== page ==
AMD Release Details of Carrizo APU at ISSCC
Rikki Wright / 2 years ago
AMD revealed at the prestigious International Solid State Circuits Conference (ISSCC) that its upcoming A-Series Accelerated Processing Unit (APU), codenamed “Carrizo”, will deliver new, advanced power management technologies while achieving substantial performance through new “Excavator” x86 CPU cores and a new generation of AMD Radeon™ GPU cores. Using a true System-on-Chip (SoC) design, AMD expects Carrizo to reduce the power consumed by the x86 cores alone by 40 percent, while also providing substantial gains in CPU, graphics, and multimedia performance over the prior generation APU; perfect for its intended audience of low power computers and notebooks.
“As a part of our continued focus on building great products, the advanced power and performance optimisations we have designed into our upcoming ‘Carrizo’ APU will deliver the largest generational performance-per-watt gain ever for a mainstream AMD APU,” said Sam Naffziger, AMD Corporate Fellow and co-author of the AMD presentation at ISSCC. “There have been remarkable advances in performance and energy efficiency in computing since the birth of the modern microprocessor. However, the energy-related benefits that flow from new manufacturing processes have slowed, ushering in an era when alternative ways to improve processor performance and efficiency are needed. AMD has been pursuing Heterogeneous System Architecture (HSA) and proprietary power management technologies to make continued gains. The upcoming ’Carrizo’ APU takes a big step toward the AMD 25×20 energy efficiency goal and incorporates a wealth of new features that will be adopted across our full product line going forward.”
New Carrizo Disclosures at ISSCC:
- 29% more transistors in nearly the same die size as its predecessor, “Kaveri”;
- New “Excavator” x86 cores provide an uplift in instructions-per-clock at 40% less power;
- New Radeon GPU cores with dedicated power supply;
- Dedicated, on-chip H.265 video decode;
- Double digit percentage increases in both performance and battery life;
- Integrated Southbridge for the first time on an AMD high-performance APU.
By using new high-density libraries design, AMD managed to squeeze 29% more transistors on Carrizon, 3.1 billion, in roughly the same size chip as Kaveri This density increase has allowed a larger area for graphics, multimedia offload, and integration of the “Southbridge” system controller on a single-chip. The increased support for multimedia includes the new, high-performance H.265 video standard and double the video compression engines of its predecessor. The inclusion of H.265 in hardware will support true 4K resolutions, help extend battery life, and reduce bandwidth requirements when viewing compatible video streams.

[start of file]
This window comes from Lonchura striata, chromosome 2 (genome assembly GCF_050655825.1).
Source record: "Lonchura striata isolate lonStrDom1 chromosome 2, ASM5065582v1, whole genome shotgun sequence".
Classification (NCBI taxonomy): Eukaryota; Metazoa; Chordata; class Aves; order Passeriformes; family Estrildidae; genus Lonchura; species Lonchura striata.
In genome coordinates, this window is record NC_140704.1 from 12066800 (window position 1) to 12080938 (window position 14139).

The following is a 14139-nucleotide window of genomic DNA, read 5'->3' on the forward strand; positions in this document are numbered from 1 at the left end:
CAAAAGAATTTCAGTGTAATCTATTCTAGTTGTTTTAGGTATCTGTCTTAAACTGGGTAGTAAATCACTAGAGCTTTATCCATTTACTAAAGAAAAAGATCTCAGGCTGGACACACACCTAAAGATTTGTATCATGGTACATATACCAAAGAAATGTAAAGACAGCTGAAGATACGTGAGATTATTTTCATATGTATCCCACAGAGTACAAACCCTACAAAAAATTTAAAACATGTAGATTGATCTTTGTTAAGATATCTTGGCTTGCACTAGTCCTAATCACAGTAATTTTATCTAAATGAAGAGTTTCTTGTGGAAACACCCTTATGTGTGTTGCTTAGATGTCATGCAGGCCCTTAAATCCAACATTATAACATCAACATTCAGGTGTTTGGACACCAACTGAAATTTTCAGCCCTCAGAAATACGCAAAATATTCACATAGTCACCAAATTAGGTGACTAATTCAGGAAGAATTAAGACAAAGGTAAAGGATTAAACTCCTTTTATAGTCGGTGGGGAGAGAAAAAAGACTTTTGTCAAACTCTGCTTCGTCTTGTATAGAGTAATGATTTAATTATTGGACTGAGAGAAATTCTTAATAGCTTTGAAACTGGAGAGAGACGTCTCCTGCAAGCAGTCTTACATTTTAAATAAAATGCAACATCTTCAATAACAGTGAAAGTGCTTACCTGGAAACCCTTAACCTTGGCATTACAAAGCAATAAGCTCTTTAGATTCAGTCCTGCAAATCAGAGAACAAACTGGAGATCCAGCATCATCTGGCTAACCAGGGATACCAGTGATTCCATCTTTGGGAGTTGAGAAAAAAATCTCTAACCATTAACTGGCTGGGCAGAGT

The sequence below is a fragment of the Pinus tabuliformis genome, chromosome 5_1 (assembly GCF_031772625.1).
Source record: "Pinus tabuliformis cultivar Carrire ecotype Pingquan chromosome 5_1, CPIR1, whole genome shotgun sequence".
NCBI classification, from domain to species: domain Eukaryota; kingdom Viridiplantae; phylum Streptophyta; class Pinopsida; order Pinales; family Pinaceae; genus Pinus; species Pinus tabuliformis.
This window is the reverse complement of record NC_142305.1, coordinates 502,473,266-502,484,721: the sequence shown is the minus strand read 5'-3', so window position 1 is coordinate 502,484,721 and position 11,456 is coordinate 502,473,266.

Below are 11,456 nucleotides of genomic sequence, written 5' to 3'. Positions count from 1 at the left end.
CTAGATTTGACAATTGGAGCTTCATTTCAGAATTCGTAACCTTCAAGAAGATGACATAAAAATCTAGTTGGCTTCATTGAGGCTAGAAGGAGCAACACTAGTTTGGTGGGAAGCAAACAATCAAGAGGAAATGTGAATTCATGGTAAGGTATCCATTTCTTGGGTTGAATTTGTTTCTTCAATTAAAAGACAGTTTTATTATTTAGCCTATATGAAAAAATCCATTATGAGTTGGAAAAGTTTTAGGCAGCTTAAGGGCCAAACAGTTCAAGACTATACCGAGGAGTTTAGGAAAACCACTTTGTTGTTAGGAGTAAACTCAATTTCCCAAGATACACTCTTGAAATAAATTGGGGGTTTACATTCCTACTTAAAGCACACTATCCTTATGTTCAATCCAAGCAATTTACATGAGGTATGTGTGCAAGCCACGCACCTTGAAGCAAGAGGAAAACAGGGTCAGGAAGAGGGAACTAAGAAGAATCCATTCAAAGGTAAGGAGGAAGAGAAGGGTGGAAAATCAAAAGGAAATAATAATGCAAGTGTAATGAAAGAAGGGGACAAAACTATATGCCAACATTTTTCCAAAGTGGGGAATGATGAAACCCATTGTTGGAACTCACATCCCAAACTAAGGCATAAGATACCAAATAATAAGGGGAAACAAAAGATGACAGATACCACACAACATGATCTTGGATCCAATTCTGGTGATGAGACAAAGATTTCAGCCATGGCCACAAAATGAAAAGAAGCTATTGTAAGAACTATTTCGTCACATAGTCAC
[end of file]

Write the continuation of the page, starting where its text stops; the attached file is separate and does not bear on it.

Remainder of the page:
The additional transistor budget also allows Carrizo to become the first processor in the industry designed to be compliant with the HSA 1.0 specification. HSA makes programming accelerators such as the GPU far simpler, ideally leading to greater application performance at low power consumption. Chief among the design advantages for HSA is the heterogeneous Unified Memory Access (hUMA) within Carrizo. With hUMA, the CPU and GPU share the same memory address space. Both can access all the platform’s memory and allocate data to any location in the system’s memory space. This coherent-memory architecture greatly reduces the number of instructions required to complete many tasks, thus helping improve both performance and energy efficiency.
New Energy Efficient Features
Several new power efficient technologies make their debut on the Carrizo APU. To deal with transient drops in voltage, which is known as droop, traditional microprocessor designs supply excess voltage on the order of ten to fifteen percent to ensure the processor always has appropriate voltage. But over-voltage is costly in terms of energy because it wastes power at a rate that is proportional to the square of the voltage increase; i.e. 10% over-voltage means about 20% wasted power.
AMD has developed a number of technologies to optimise voltage. Its latest processors compare the average voltage to droops on the order of nanoseconds, or billionths of a second. Starting with the Carrizo APU, this voltage adaptive operation functions in both the CPU and the GPU. Since the frequency adjustments are done at the nanosecond level, there’s almost no compromise in computing performance, while power is cut by up to 10 percent on the GPU and up to 19% on the CPU. Another power technology that debuts in Carrizo is called adaptive voltage and frequency scaling (AVFS). This technology involves the implementation of unique, patented silicon speed capability sensors, and voltage sensors in addition to traditional temperature and power sensors. The speed and voltage sensors enable each individual APU to adapt to its particular silicon characteristics, platform behaviour, and operating environment. By adapting in real-time to these parameters, AVFS can lead to up to 30 percent power savings.
In addition to helping reduce power use on the CPU by shrinking the core area, AMD worked to optimise the 28nm technology for power efficiency, and tuned the GPU implementation for optimal operation in power-limited scenarios. This enables up to a 20% power reduction over the Kaveri graphics at the same frequency. Combined, AMD’s energy efficiency innovations aim to deliver power savings on the order of a manufacturing technology shrink while staying in a well-characterised, cost-optimised 28nm process.
Thanks to AMD for supplying this information.